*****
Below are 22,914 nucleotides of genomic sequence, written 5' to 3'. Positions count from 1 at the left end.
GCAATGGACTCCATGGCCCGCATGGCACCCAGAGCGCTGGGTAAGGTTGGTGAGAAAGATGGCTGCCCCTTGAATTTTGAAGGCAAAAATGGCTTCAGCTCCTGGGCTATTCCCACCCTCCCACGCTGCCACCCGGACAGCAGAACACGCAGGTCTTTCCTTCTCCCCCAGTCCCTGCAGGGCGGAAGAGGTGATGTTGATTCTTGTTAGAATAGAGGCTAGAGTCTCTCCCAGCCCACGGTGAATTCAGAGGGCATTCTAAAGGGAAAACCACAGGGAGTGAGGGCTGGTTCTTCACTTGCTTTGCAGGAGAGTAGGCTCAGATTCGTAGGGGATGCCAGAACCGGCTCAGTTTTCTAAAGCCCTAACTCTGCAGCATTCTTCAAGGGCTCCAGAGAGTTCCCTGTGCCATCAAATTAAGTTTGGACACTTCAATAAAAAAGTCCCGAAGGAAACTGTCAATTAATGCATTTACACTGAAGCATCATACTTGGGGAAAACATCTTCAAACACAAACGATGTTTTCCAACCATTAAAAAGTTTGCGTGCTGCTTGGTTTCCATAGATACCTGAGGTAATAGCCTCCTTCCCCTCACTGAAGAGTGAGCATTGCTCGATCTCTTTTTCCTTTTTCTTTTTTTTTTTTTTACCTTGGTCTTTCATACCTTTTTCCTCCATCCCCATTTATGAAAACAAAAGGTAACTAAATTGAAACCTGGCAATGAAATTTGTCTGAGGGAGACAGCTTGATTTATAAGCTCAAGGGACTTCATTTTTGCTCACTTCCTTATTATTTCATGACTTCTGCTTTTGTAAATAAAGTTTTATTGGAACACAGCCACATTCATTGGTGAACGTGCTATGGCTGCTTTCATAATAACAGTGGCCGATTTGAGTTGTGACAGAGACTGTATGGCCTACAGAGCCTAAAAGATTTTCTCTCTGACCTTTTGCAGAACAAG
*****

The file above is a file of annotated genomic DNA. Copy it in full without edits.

Below are 22,914 nucleotides of genomic sequence, written 5' to 3'. Positions count from 1 at the left end.
GCAATGGACTCCATGGCCCGCATGGCACCCAGAGCGCTGGGTAAGGTTGGTGAGAAAGATGGCTGCCCCTTGAATTTTGAAGGCAAAAATGGCTTCAGCTCCTGGGCTATTCCCACCCTCCCACGCTGCCACCCGGACAGCAGAACACGCAGGTCTTTCCTTCTCCCCCAGTCCCTGCAGGGCGGAAGAGGTGATGTTGATTCTTGTTAGAATAGAGGCTAGAGTCTCTCCCAGCCCACGGTGAATTCAGAGGGCATTCTAAAGGGAAAACCACAGGGAGTGAGGGCTGGTTCTTCACTTGCTTTGCAGGAGAGTAGGCTCAGATTCGTAGGGGATGCCAGAACCGGCTCAGTTTTCTAAAGCCCTAACTCTGCAGCATTCTTCAAGGGCTCCAGAGAGTTCCCTGTGCCATCAAATTAAGTTTGGACACTTCAATAAAAAAGTCCCGAAGGAAACTGTCAATTAATGCATTTACACTGAAGCATCATACTTGGGGAAAACATCTTCAAACACAAACGATGTTTTCCAACCATTAAAAAGTTTGCGTGCTGCTTGGTTTCCATAGATACCTGAGGTAATAGCCTCCTTCCCCTCACTGAAGAGTGAGCATTGCTCGATCTCTTTTTCCTTTTTCTTTTTTTTTTTTTTACCTTGGTCTTTCATACCTTTTTCCTCCATCCCCATTTATGAAAACAAAAGGTAACTAAATTGAAACCTGGCAATGAAATTTGTCTGAGGGAGACAGCTTGATTTATAAGCTCAAGGGACTTCATTTTTGCTCACTTCCTTATTATTTCATGACTTCTGCTTTTGTAAATAAAGTTTTATTGGAACACAGCCACATTCATTGGTGAACGTGCTATGGCTGCTTTCATAATAACAGTGGCCGATTTGAGTTGTGACAGAGACTGTATGGCCTACAGAGCCTAAAAGATTTTCTCTCTGACCTTTTGCAGAACAAG